500x_9782-workers-are-seen-inside-a-foxconn-factory-in-the-township-ofOn ReadWriteWeb, Marshall Kirkpatrick has a piece on the rise of robotic manufacturing and what it might mean for online educational tools. It cites iPhone/iPad manufacturer FoxConn’s plan to improve working conditions by building 1 million new robot workers over the next 3 to 5 years, increasing the number it currently has by 100 times (that’s 10,000 percent). Human workers, FoxConn says, “will move up the value chain.” (Apparently hiring more “mature” workers didn’t work out.)

The article discusses what this means in terms of the one million unskilled laborers FoxConn currently employs, and unskilled labor versus automation. A survey this year found that “53% of US manufacturing firms believe that less than 50% of their human workers have the skills and work ethic required to do high performance work.” In order to “move up the value chain,” unskilled workers will need to be retrained in those skills. Kirkpatrick writes:

It may soon come to the point, if it hasn’t already, where the supply of and demand for skilled labor become imbalanced enough that the market value of skill building shoots through the roof.

He discusses a few on-line learning startups such as Rypple and WorkDay that might offer promise in this area.

I don’t know, maybe I’m just too foggy to understand the premise he’s expressing here, but it seems to me that the question of what to do with unskilled laborers when their jobs are taken by machines has been asked again and again ever since the invention of the cotton gin. I remember reading a satirical mid-20th-century science fiction story (I wish I could remember the title and author) in which the rise of robotic manufacturing had led to such a surplus in consumer goods that "poor" people were forced to live in huge mansions while "rich" people were able to simplify down to one- or two-room houses. What’s changed?

Certainly there are a lot of tools now to help educate people—not just those startups, but also free general-purpose tools like Khan Academy. Will unskilled laborers be able to use those kinds of tools to become skilled enough to “move up the value chain”? Will employers really be interested in helping them do that rather than just looking for new workers who already have those skills? It should be interesting to find out.


  1. Just because a forecast was premature doesn’t mean it isn’t accurate. I think we have a real issue in dealing with unskilled and semi-skilled workers, and possibly with skilled workers as well. Doesn’t the message of high corporate profits and near-zero job growth imply that? I said issue rather than problem because huge productivity should be able to solve problems, if only we can resolve to do so.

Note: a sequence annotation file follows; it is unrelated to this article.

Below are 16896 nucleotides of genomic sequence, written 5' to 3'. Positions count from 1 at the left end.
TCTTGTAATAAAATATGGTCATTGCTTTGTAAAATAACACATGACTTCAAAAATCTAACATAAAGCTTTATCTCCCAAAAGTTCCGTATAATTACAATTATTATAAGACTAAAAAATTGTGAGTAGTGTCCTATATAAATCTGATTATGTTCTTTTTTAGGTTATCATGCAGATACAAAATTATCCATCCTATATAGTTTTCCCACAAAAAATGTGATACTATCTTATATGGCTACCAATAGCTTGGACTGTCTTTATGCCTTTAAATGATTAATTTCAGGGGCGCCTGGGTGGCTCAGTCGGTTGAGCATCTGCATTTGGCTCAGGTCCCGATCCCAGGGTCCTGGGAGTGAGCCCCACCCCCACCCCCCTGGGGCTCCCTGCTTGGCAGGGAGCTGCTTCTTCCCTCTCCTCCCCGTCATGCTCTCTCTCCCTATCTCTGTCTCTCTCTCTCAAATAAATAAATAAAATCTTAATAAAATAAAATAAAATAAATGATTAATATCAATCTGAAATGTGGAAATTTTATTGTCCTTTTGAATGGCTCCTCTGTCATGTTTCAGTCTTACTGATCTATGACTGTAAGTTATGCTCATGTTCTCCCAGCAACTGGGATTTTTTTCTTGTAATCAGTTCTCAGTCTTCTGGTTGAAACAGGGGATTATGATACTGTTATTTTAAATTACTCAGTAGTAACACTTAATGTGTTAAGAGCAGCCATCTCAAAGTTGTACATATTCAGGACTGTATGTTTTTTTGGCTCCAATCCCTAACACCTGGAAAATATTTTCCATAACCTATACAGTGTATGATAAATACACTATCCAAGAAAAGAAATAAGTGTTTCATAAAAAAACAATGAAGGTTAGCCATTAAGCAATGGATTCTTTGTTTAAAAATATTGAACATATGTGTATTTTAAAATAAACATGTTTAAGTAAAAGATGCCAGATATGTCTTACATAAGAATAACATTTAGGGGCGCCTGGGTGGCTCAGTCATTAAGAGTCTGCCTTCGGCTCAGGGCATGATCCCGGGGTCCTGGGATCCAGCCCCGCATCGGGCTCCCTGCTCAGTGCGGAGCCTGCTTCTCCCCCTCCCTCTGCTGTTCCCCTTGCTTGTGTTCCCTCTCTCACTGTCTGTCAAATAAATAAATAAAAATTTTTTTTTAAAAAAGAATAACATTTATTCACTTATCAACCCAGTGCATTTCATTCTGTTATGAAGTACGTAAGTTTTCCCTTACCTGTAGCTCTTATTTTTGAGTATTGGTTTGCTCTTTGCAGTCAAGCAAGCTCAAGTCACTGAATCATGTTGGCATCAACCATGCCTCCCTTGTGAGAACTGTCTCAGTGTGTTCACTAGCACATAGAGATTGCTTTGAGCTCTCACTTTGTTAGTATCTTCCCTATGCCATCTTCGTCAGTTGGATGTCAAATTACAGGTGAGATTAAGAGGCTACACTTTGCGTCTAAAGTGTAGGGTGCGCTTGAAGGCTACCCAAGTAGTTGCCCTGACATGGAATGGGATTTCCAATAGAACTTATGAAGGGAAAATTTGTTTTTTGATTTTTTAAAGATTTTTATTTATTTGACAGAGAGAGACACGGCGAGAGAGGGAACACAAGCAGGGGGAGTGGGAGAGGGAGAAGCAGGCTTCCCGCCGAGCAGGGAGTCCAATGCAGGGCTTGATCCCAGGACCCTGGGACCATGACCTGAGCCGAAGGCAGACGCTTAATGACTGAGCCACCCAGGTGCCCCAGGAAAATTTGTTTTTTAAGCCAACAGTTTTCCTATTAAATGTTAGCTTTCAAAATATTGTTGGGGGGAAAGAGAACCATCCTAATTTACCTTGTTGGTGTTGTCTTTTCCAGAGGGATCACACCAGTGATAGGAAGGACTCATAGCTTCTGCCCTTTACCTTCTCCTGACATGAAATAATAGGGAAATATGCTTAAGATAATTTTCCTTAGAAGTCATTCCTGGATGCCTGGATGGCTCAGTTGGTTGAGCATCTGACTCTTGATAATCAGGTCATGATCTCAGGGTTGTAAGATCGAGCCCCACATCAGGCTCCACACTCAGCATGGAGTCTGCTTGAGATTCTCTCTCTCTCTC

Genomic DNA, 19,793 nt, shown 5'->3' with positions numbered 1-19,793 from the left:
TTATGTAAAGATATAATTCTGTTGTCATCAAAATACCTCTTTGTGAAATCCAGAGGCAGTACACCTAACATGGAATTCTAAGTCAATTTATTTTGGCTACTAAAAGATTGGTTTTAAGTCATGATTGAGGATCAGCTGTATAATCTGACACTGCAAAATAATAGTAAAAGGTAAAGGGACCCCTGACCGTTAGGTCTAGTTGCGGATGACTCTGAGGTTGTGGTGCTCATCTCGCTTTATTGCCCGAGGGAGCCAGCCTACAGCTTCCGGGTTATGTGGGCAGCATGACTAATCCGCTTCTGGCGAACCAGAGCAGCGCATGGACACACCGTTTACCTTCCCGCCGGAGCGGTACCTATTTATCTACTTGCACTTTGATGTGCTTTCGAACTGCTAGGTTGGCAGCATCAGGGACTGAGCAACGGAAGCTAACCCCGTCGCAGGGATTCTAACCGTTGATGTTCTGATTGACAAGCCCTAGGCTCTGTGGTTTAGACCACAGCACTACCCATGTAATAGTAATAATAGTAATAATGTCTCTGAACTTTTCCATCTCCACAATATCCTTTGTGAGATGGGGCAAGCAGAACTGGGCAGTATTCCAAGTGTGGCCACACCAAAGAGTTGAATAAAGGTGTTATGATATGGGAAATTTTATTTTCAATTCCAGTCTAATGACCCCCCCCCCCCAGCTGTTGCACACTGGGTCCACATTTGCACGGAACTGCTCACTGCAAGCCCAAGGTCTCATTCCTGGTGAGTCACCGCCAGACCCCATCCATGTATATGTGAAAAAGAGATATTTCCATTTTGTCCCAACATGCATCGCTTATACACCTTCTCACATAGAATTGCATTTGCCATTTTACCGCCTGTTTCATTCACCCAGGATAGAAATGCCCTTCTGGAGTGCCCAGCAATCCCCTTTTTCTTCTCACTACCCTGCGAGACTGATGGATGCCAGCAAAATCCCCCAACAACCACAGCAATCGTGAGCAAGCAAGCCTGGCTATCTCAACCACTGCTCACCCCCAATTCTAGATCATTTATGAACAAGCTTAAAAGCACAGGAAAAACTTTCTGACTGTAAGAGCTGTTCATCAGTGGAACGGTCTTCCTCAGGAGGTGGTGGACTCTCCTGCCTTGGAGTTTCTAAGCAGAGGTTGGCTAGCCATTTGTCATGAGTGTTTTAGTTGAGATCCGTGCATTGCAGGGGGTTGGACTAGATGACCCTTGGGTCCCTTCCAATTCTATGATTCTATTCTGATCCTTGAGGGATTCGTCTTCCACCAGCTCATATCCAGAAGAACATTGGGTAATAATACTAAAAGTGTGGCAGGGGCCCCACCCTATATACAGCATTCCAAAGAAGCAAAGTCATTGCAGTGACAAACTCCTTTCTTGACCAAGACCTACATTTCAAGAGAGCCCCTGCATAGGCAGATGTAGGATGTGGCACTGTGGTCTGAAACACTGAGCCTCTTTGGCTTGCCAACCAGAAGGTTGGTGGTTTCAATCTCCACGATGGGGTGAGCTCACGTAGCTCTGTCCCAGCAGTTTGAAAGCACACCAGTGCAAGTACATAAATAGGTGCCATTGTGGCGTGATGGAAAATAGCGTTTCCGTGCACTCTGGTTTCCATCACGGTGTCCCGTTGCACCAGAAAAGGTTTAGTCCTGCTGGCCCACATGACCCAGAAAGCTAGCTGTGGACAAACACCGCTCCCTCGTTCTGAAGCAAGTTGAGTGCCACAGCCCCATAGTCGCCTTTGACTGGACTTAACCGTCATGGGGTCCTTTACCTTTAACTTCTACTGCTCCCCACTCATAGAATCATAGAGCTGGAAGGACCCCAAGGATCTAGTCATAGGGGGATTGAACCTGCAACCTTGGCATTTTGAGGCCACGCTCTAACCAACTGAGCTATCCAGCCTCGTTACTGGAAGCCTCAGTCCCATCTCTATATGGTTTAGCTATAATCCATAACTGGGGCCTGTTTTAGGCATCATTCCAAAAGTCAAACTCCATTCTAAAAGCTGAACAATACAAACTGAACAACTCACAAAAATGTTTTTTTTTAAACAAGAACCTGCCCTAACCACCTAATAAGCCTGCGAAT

Rob Preece

  2. Regrettably as long as we still have people who’s political dogma drowns out any economic education that is thrown their way, we will still have a major problem.
    I feel sorry for the thousands of low skill workers in FoxConn who have been earning some of the highest salaries for low skilled work in their countries. The politically correct left wingers have ‘decided’ that they don’t approve of such advances in their countries because it is implemented by the nasty multinationals. Now robots will destroy their jobs and they will be back on the poverty line .. while the PC puffs move on to some other juicy target.
    High corporate profits bring millions of jobs to the US and all across the developed world. Unfortunately the only thing that could be described as high in recent years have been corporate losses. Ginormous losses.

  3. The lesson I took from this piece is that we not only need to re-train many of the current population but also preempt a worsening of this issue by changing the focus of our primary, secondary and tertiary educational systems away from those activities likely to be rendered obsolete by technology. Moreover, these reformed or replaced systems will then need to be accessible to a much larger segment of the population than now. With the world population exceeding seven billion, this will be a huge challenge. Even then, what will that many highly educated persons do? Will there be enough of that kind of high level work?

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